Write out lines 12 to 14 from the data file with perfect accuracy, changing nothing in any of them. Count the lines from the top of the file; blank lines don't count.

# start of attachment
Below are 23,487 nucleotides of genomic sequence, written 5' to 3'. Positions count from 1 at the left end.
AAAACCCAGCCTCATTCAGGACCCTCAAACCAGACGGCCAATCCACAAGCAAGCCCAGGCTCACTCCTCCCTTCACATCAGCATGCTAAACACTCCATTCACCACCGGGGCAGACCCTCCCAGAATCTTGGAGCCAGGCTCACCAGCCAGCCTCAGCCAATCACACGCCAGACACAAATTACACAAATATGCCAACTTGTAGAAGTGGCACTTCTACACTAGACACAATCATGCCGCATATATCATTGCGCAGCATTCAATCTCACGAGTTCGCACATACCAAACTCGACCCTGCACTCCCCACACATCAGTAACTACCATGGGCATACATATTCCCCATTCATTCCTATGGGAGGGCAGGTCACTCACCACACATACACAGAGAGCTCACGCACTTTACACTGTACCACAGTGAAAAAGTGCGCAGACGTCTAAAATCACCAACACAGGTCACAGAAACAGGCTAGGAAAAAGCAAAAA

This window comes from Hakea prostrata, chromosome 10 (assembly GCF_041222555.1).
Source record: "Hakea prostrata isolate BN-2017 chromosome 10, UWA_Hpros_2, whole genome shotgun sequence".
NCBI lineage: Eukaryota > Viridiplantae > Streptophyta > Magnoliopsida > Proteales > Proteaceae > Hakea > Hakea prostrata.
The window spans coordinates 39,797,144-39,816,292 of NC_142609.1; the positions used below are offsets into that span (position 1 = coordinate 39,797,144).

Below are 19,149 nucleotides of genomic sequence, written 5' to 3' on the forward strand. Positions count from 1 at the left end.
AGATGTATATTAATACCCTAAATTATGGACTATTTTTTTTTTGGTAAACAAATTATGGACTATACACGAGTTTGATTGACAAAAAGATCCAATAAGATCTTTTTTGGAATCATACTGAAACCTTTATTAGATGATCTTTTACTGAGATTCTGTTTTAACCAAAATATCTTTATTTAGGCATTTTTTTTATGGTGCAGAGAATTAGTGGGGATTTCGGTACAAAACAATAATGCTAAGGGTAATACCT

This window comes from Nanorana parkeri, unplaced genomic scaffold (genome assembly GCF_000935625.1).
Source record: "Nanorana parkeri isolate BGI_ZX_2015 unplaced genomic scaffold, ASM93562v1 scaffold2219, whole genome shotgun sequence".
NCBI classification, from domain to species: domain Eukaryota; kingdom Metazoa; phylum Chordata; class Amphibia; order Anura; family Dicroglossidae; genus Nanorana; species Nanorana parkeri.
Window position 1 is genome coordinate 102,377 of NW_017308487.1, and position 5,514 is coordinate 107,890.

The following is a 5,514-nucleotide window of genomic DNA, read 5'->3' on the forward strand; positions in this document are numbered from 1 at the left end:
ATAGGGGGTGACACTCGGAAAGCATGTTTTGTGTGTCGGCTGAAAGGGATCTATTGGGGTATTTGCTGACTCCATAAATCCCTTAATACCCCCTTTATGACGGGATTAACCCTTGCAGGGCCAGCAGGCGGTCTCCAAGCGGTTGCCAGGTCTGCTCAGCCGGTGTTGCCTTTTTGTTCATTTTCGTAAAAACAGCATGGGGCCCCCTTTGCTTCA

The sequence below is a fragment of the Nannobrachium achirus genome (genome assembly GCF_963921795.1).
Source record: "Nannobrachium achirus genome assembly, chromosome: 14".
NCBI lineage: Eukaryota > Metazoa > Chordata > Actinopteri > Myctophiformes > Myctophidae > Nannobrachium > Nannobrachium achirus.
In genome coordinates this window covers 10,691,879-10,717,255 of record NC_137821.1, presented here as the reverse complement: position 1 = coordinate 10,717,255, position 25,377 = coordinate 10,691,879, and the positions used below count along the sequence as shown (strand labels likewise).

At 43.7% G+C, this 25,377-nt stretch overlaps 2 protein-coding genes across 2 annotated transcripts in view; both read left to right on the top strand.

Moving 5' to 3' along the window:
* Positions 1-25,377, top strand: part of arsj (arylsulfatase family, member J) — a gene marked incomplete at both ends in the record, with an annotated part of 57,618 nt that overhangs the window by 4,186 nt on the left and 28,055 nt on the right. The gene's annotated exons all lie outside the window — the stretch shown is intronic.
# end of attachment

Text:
Window position 1 is genome coordinate 102,377 of NW_017308487.1, and position 5,514 is coordinate 107,890.

The following is a 5,514-nucleotide window of genomic DNA, read 5'->3' on the forward strand; positions in this document are numbered from 1 at the left end:
ATAGGGGGTGACACTCGGAAAGCATGTTTTGTGTGTCGGCTGAAAGGGATCTATTGGGGTATTTGCTGACTCCATAAATCCCTTAATACCCCCTTTATGACGGGATTAACCCTTGCAGGGCCAGCAGGCGGTCTCCAAGCGGTTGCCAGGTCTGCTCAGCCGGTGTTGCCTTTTTGTTCATTTTCGTAAAAACAGCATGGGGCCCCCTTTGCTTCA